However, like all the other filtration methods, distillation cannot remove all the contaminants in the water on its own, but they do reduce a significant amount. Since the main point of distillation is separating contaminants from water through the process of boiling, it is hard to remove chemicals and impurities that have a boiling point that is quite similar to water. That is why distilled water has to go through more filtration processes if you want to have them removed.

Distillation can remove substances like minerals and salts that make water hard. These substances are dissolved solids in water, causing water hardness, which can eventually lead to scaling. Distillation also can counteract certain microbes from the water like giardia and Legionella.

There are certain types of equipment and machines that require distilled water for their operation because water contains minerals that can cause damage to them.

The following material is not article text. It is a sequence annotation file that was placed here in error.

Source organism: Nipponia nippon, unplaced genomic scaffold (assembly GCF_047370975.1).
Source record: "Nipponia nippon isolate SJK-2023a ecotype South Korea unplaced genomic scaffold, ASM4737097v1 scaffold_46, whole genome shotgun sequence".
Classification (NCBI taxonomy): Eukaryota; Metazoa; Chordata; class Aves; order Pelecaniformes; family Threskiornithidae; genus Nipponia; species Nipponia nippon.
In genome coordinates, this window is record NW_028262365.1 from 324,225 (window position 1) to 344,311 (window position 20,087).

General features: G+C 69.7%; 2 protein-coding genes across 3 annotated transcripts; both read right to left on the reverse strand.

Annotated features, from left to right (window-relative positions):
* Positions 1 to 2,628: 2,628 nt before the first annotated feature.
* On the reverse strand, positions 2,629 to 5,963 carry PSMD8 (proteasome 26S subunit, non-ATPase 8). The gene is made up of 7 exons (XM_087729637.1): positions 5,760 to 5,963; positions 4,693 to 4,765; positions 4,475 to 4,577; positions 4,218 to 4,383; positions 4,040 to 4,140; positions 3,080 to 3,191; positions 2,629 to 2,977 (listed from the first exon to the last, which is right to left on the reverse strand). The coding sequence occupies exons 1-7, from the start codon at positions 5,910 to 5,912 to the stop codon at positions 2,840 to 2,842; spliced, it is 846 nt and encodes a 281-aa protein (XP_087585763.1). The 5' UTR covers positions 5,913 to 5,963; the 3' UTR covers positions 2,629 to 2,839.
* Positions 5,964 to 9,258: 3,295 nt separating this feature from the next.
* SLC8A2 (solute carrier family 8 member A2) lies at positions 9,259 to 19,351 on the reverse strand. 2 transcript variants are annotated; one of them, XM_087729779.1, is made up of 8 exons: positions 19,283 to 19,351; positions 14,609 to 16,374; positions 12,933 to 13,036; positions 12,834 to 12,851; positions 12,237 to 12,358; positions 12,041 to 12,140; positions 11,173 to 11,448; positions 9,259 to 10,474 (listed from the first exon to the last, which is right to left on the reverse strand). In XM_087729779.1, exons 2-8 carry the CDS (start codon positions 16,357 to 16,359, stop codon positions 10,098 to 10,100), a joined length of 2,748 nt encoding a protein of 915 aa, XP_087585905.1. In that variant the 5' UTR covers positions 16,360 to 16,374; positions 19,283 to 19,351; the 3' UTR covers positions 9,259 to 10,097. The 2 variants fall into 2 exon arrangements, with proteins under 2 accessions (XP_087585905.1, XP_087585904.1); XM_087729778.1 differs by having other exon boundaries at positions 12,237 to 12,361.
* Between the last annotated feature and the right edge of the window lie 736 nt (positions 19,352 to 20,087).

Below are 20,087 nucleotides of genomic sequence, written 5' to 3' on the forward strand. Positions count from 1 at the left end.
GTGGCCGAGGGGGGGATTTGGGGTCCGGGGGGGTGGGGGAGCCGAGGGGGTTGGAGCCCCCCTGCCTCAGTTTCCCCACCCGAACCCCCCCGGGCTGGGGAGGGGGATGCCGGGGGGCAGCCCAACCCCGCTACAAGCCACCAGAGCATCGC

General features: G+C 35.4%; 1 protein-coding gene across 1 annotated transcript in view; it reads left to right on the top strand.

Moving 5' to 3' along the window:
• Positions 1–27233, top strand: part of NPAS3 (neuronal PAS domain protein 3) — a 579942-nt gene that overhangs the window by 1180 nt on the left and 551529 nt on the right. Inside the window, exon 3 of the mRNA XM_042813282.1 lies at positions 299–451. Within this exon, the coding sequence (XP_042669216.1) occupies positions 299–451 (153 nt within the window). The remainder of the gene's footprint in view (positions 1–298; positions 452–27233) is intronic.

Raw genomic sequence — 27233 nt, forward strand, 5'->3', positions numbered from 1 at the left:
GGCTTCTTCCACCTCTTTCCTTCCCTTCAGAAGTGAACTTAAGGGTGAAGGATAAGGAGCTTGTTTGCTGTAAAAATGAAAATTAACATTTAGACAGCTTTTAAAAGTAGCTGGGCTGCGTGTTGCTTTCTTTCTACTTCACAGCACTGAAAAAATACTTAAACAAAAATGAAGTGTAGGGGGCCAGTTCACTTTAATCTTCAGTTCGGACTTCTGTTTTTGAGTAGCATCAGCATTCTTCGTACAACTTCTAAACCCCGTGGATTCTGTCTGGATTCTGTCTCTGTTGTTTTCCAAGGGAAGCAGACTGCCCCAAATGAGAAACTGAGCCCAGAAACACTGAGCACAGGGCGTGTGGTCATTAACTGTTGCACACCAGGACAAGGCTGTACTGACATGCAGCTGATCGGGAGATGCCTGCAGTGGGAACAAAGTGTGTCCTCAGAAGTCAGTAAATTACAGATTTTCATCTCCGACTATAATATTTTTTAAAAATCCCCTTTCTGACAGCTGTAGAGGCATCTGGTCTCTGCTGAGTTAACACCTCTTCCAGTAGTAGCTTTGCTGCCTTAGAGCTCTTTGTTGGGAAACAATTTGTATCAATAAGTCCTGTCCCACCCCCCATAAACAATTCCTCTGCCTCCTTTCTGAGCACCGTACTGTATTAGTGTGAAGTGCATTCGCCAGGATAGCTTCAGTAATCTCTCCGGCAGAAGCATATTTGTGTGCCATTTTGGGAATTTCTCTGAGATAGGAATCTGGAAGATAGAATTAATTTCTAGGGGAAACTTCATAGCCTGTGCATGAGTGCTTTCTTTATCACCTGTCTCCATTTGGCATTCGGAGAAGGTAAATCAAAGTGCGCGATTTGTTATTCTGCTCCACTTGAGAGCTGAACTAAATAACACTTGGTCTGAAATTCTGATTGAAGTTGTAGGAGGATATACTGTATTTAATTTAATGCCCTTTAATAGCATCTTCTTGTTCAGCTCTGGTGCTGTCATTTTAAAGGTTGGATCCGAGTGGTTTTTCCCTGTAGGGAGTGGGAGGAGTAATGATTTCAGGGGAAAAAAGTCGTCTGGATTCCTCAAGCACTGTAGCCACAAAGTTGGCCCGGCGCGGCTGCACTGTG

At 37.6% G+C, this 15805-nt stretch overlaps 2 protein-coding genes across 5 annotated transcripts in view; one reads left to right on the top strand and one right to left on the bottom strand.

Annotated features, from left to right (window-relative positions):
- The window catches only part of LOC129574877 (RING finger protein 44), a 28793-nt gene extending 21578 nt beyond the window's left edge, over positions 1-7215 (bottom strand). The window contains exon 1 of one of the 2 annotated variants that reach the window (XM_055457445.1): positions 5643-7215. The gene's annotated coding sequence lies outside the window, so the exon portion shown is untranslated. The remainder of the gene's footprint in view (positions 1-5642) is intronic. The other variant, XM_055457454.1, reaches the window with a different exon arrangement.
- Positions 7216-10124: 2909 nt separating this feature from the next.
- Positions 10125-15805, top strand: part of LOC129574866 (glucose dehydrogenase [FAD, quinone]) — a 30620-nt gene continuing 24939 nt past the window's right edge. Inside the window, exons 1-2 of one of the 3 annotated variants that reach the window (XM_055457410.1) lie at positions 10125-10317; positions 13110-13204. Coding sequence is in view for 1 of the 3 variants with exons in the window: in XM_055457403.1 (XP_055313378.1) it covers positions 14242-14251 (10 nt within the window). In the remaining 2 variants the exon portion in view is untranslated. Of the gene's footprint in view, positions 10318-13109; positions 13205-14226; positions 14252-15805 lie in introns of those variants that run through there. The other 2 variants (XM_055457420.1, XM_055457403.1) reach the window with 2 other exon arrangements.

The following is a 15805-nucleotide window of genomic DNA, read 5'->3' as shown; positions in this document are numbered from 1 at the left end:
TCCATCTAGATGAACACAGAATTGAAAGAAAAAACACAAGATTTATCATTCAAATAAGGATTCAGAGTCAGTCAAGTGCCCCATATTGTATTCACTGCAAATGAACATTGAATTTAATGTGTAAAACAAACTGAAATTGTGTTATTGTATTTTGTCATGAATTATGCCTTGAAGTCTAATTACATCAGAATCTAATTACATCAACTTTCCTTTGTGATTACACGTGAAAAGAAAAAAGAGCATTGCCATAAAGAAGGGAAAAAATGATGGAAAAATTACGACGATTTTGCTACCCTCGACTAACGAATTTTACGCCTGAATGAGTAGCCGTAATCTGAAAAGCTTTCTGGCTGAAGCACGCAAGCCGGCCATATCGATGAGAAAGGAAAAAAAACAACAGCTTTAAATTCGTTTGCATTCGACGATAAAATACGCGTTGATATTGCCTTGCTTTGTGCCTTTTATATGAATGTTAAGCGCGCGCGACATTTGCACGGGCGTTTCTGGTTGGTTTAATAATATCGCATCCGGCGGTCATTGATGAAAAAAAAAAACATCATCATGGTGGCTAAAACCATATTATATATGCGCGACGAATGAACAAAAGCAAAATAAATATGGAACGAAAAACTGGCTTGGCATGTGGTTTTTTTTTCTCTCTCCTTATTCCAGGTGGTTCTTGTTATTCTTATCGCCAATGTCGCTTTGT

Distillation can remove more contaminants than reverse osmosis, but the difference is only slight and not that significant. Distilled water has a neutral pH because it removes elements like magnesium and calcium, which makes the water hard and alkaline.


The biggest drawback or disadvantage of distillation compared to reverse osmosis is that it requires far more energy to run (making it cost more), and it takes more time to have water purified.

Reverse Osmosis

Ro is a water filtration method that uses membrane as the main base of its action. The water goes through a consecutive number of these membranes, which are the ones responsible for the filtration.